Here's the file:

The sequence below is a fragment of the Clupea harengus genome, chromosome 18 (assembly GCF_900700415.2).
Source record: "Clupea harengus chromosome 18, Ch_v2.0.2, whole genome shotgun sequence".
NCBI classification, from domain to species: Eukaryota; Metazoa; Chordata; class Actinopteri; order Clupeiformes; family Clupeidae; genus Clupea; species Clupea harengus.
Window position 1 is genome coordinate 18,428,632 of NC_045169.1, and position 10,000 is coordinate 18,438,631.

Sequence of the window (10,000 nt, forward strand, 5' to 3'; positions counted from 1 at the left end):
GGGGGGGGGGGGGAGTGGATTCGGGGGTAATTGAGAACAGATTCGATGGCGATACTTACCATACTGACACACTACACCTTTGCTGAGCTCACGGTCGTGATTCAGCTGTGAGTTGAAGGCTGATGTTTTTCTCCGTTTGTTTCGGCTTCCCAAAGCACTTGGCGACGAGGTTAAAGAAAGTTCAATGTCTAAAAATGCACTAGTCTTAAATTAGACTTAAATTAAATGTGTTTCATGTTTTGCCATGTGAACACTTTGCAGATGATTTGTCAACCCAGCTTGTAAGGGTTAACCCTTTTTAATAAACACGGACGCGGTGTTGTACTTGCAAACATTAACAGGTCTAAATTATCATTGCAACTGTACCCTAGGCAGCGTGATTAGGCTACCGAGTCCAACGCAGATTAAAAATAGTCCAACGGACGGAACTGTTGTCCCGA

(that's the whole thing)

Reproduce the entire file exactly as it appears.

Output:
The sequence below is a fragment of the Clupea harengus genome, chromosome 18 (assembly GCF_900700415.2).
Source record: "Clupea harengus chromosome 18, Ch_v2.0.2, whole genome shotgun sequence".
NCBI classification, from domain to species: Eukaryota; Metazoa; Chordata; class Actinopteri; order Clupeiformes; family Clupeidae; genus Clupea; species Clupea harengus.
Window position 1 is genome coordinate 18,428,632 of NC_045169.1, and position 10,000 is coordinate 18,438,631.

Sequence of the window (10,000 nt, forward strand, 5' to 3'; positions counted from 1 at the left end):
GGGGGGGGGGGGGAGTGGATTCGGGGGTAATTGAGAACAGATTCGATGGCGATACTTACCATACTGACACACTACACCTTTGCTGAGCTCACGGTCGTGATTCAGCTGTGAGTTGAAGGCTGATGTTTTTCTCCGTTTGTTTCGGCTTCCCAAAGCACTTGGCGACGAGGTTAAAGAAAGTTCAATGTCTAAAAATGCACTAGTCTTAAATTAGACTTAAATTAAATGTGTTTCATGTTTTGCCATGTGAACACTTTGCAGATGATTTGTCAACCCAGCTTGTAAGGGTTAACCCTTTTTAATAAACACGGACGCGGTGTTGTACTTGCAAACATTAACAGGTCTAAATTATCATTGCAACTGTACCCTAGGCAGCGTGATTAGGCTACCGAGTCCAACGCAGATTAAAAATAGTCCAACGGACGGAACTGTTGTCCCGA